..Opts for fresh document, to be ready before 2020 end
Nigerian National Assembly has said that the controversial Petroleum Industry Bill (PIB) would not be discussed or represented in its current state, rather a fresh document will be packaged and passed, and thereafter presented to the President for assent.
It is believed that the suddenly change in gear by the National Assembly is a condition by the Presidency if the business and investment bill will ever become law in Nigeria.
At a meeting with representatives of the International Monetary (IMF) in Abuja on Wednesday, President of the Senate, Ahmed Lawan, hinted that the 9th National Assembly is committed to completing all work on the new bill before the end of 2020 for President Buhari to assent it into law.
He said all the challenges that crippled the old PIB will be taken into consideration in packaging the new bill.
Lawan said the 9th National Assembly has devised a strategy which deploys constant interaction and collaboration between the executive and legislative arms of government, adding that the interface between both arms would birth a new PIB to be drafted from scratch.
“The Petroleum Industry Bill as referred to, has defied passage over the years since 2007. In 2011, there was another effort by the government, that bill was not passed as well.
In 2015, there was a legislative effort and the PIGB was passed eventually, but at the end of the day was not signed,” he noted
Speaking on the relationship between the International body and Nigeria, the Senate President said, the IMF has been a friend of Nigeria for a long time. “Nigeria needs IMF, we are not contesting this. We have our own challenges and have to borrow resources to implement, particularly the capital part of our budget. So, we always prioritize our budget to reflect our infrastructural needs.
We want you to always be there to support us, we believe that you can give us advise that will help our economy,” said the Senate President
He also appealed to the IMF to support committees of the National Assembly in the area of capacity building for legislators, noting that such support to relevant finance committees would assist in the discharge of oversight functions and guarantee prudence and efficiency on the part of Ministries, Departments and Agencies of government.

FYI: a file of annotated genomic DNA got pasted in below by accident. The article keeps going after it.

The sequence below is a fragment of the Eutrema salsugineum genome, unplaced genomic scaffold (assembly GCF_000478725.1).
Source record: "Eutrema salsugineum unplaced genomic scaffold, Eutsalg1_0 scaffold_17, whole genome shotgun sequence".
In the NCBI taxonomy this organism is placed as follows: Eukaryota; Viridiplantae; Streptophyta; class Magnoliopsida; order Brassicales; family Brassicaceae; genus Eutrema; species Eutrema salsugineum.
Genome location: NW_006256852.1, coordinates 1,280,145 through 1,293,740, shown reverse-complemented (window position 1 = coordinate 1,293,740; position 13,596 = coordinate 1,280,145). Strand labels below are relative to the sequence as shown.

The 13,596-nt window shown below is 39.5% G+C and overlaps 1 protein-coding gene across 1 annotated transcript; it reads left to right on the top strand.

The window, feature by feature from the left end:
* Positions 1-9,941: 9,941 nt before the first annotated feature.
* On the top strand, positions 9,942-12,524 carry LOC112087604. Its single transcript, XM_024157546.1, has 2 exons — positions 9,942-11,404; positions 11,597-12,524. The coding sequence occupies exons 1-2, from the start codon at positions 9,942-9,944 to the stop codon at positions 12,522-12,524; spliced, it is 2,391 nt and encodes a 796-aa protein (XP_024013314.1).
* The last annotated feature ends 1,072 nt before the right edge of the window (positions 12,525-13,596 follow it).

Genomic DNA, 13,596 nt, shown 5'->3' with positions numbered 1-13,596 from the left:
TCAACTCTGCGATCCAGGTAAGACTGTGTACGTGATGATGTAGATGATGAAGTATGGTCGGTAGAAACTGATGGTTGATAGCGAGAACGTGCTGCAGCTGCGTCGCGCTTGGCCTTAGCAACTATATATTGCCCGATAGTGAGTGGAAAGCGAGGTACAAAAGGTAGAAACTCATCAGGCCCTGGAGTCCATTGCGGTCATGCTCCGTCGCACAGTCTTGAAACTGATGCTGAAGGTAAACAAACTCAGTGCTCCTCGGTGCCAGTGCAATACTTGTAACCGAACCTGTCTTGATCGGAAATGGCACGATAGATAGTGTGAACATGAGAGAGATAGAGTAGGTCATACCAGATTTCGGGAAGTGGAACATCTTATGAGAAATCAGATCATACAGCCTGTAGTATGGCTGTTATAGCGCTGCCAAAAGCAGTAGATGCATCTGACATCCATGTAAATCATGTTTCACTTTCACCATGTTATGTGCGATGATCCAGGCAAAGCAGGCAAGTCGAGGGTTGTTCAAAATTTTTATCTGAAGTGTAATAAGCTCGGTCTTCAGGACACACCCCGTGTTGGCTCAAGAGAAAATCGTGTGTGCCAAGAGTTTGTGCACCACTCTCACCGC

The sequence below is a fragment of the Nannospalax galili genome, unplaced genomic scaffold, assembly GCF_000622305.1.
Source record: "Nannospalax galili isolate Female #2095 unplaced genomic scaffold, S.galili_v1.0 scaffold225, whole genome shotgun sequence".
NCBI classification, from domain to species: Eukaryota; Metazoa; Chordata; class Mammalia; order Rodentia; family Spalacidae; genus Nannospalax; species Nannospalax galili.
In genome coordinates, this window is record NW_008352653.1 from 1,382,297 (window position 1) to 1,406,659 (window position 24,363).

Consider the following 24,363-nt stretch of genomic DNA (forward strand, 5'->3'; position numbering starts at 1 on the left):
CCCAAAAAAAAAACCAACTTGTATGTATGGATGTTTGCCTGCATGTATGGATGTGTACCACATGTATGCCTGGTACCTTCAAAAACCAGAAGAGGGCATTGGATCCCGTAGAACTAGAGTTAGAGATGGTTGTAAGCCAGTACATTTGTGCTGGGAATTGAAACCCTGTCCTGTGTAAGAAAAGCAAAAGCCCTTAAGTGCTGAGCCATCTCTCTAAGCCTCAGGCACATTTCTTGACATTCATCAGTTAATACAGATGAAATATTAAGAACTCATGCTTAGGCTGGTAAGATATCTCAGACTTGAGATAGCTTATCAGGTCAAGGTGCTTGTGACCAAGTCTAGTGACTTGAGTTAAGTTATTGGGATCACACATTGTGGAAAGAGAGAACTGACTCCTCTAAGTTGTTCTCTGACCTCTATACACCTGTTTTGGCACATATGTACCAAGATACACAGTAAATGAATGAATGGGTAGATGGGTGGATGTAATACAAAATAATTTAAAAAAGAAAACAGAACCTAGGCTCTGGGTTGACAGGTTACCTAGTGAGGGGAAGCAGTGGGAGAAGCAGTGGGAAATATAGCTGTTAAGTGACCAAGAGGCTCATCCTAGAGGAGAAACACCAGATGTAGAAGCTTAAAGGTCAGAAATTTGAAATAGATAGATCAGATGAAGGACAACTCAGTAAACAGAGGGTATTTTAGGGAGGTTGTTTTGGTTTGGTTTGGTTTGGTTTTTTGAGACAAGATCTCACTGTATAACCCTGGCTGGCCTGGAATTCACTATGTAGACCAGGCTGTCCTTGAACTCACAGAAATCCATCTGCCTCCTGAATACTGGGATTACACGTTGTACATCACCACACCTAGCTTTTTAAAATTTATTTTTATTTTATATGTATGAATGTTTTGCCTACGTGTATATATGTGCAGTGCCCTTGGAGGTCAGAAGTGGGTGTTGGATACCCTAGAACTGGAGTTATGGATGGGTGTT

“The fact that the National Assembly is critical to the development of this country means that you should help us build our capacities. Members of the finance committee should be able to have more capacities to discharge their responsibilities, and also when they engage ministry of finance or the financial institutions, they should be able to have very solid platform to exercise oversight critically to ensuring there is prudence and efficiency,” the Senate President added.
“So, we came up with a new idea in the 9th National Assembly. This time around, we should actually interact and collaborate more even before the bill is born.
Let the Petroleum Industry Bill be one of the Executive and Legislature, and that means starting to work on the bill from scratch between both arms of government.
“We are in consultation already, and by the time that we are able to fashion out the bill, our committees will swing into action. We believe that this time around, the ninth National Assembly will break the jinx and should be able to pass the Petroleum Industry Bill,” Lawan said.
He added that the economy will get a boost when the National Assembly passes the Petroleum Industry Bill before the end of the year and is signed into law.
Representatives on the IMF delegation include: Amine Mati, Senior Resident Representative Mission Chief for Nigeria; Jesmine Raman; Zainab Mangga; Nanrup Ibrahim; Osana Odonye; and Harrison Okafor.